Laser soldering method improves neurosurgical microsutures

Dec. 20, 2013
Sesto Fiorentino, Italy--Italian and Swiss researchers have developed a diode laser-based soldering technique to improve neurosurgical microsutures.

IMAGE: A chitosan patch infused with indocyanine green (ICG) dye wraps a rabbit carotid artery. A linear cut is repaired (white arrows) in laser-assisted vascular repair (LAVR). Laser spots (white arrowheads) are delivered by a 300 micron optical fiber (black arrow). (Image credit: SPIE Newsroom)

Sesto Fiorentino, Italy--Researchers from the Institute of Applied Physics in the National Research Council of Italy (IFAC-CNR) in Sesto Fiorentino, the Department of Neurosurgery at University Hospital Zurich (Zurich, Switzerland), and the Institute of Neurosurgery at Catholic University School of Medicine (Rome, Italy) have developed a laser-based tissue-soldering technique to improve neurosurgical microsutures.

Microsuturing, or delicate repair, of brain arteries is the gold standard for repair of surgical cuts and for rejoining small blood vessels (anastomosis), for example, in performing neurosurgical bypasses. The nature of brain surgery, with deep and narrow operative corridors, makes conventional microsuturing even more challenging. Conventional suturing methods are linked with several degrees of damage to blood vessel wall structures, which can cause a clot to form. In addition, the suturing procedure is slow, and it is necessary to stop the flow of blood through the vessel for its duration, which increases the risk of brain damage from a lack of oxygenated blood.

Laser-based suturing techniques potentially offer several advantages when compared to conventional methods, and a solution to this problem has been studied since the 1970s. One of the most promising approaches is laser welding with an 810 nm diode laser combined with application of a dye known as indocyanine green (ICG) to the area. The ICG mediates absorption of the laser light, and the resulting photothermal effect fuses the local tissue. However, the liquid formulation of ICG is partially optically degradable and spreads out over a large volume of tissue, thus failing to confine the welding procedure locally. To address this, the researchers have developed a laser soldering approach, based on a combination of the diode laser and a solid formulation of ICG and a biopolymer named chitosan.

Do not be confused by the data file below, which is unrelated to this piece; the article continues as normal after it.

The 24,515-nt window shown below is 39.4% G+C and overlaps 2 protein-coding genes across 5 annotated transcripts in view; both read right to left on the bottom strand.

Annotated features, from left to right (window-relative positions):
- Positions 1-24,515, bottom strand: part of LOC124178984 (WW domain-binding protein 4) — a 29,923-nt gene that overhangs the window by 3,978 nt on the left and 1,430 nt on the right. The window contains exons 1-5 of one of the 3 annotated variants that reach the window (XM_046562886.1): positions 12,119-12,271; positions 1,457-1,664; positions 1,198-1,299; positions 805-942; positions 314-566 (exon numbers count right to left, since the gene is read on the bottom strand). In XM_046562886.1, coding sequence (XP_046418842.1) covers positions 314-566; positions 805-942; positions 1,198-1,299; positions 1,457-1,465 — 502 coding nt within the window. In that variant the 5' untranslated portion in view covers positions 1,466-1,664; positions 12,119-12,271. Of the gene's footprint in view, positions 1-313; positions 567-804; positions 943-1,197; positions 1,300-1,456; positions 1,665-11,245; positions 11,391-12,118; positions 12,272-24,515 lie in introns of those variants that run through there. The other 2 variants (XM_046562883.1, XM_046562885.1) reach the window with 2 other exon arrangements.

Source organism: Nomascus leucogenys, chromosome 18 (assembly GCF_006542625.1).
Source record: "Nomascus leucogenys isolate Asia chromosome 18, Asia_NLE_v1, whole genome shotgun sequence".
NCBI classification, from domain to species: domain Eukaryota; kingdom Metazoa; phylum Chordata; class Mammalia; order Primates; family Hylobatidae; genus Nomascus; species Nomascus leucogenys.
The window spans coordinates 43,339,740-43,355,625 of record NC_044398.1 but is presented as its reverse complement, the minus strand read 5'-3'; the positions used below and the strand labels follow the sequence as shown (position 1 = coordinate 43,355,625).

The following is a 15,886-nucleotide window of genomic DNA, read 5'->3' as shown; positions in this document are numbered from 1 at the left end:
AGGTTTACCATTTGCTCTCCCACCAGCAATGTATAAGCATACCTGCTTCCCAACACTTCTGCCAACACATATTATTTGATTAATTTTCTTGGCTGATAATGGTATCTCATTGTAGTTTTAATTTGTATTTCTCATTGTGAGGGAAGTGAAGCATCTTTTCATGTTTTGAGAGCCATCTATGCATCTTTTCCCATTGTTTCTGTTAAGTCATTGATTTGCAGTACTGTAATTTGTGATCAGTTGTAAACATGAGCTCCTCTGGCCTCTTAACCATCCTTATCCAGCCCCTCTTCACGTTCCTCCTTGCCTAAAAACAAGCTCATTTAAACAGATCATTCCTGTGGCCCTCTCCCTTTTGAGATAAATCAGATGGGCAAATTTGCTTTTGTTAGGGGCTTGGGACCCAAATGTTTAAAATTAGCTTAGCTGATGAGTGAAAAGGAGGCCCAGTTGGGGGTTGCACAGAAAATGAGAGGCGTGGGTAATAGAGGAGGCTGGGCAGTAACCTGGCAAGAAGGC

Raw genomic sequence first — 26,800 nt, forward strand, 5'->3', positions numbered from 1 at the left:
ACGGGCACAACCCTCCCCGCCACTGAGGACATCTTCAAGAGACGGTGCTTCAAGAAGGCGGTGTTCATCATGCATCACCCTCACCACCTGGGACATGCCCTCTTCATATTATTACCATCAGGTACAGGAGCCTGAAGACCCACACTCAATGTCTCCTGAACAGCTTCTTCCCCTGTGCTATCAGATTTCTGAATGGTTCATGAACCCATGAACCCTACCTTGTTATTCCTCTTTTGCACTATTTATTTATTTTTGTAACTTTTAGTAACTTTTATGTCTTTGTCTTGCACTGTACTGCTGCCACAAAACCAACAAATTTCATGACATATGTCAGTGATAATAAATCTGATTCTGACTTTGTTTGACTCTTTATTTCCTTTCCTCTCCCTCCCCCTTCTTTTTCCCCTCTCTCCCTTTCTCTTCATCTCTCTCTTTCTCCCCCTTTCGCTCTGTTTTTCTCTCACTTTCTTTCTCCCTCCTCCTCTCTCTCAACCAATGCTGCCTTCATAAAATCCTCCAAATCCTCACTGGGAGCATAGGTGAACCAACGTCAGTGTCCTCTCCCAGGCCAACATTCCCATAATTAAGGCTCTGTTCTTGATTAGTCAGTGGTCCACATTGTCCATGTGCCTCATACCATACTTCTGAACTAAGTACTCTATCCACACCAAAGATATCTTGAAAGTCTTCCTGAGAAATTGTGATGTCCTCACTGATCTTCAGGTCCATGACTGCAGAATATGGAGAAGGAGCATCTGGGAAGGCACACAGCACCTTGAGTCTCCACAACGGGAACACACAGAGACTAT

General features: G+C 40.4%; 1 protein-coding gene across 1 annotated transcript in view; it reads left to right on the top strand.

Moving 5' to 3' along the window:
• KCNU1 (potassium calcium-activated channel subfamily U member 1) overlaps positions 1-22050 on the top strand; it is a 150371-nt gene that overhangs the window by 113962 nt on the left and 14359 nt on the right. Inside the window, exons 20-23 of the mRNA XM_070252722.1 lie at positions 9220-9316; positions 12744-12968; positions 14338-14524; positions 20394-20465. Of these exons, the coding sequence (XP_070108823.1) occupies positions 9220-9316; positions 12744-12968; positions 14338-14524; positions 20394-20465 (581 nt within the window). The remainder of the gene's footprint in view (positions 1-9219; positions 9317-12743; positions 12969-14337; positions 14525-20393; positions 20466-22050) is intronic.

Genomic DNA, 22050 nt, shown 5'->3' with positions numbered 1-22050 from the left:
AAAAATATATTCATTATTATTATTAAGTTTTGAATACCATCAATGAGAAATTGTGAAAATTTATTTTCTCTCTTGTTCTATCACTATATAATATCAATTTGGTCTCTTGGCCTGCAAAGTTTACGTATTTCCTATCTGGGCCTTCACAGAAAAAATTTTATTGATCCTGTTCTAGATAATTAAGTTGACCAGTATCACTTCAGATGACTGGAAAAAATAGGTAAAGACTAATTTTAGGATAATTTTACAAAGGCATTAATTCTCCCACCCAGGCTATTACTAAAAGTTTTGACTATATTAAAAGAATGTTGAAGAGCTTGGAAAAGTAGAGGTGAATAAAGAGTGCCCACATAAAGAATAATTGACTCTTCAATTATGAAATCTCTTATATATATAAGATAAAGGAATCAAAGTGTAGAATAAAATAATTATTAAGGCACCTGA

They have designed and tested ICG-infused chitosan patches as soldering tools in laser-assisted vascular repair (LAVR) and laser-assisted vascular anastomosis (LAVA). The patches are resistant and stable in the physiological environment, and show enhanced optical stability over time compared to liquid ICG. The absorption peak is in the near-infrared (NIR) region. The patches can be used as a plaster, to cover a perforating wound. They use an NIR laser (an 810 nm diode equipped with a 300 micron diameter fiber core) to induce close adhesion between the tissue and the patch. They first deliver single laser pulses (100 J per square centimeter), keeping the fiber tip in contact with the outer layer of the patch, while the irradiated zone is kept hydrated. Then, continuous-wave laser irradiation (at 18 W per square centimeter) improves patch adhesion to the tissue surface.

The optimized laser soldering procedure was used to perform in vivo tests on a rabbit carotid artery. LAVR was carried out without the use of any stitches; the team joined two small blood vessels together end-to-end (LAVA) with only four single stitches. An immediate and effective closure was observed in all the treated samples, and wound closure was completed in quite a short and acceptable operative time. The strength of the vessels and their morphological characteristics were then studied at different follow-up times (for up to 90 days), by histological, immunohistochemical, and scanning electron microscopy analysis. All the treated vessels were perfectly sealed at follow-up. We found good healing of the blood vessel walls, with perfect restoration of the inner wall.

Next steps are to further optimize and standardize the procedure in preparation for a clinical study of its use.

SOURCE: SPIE Newsroom;

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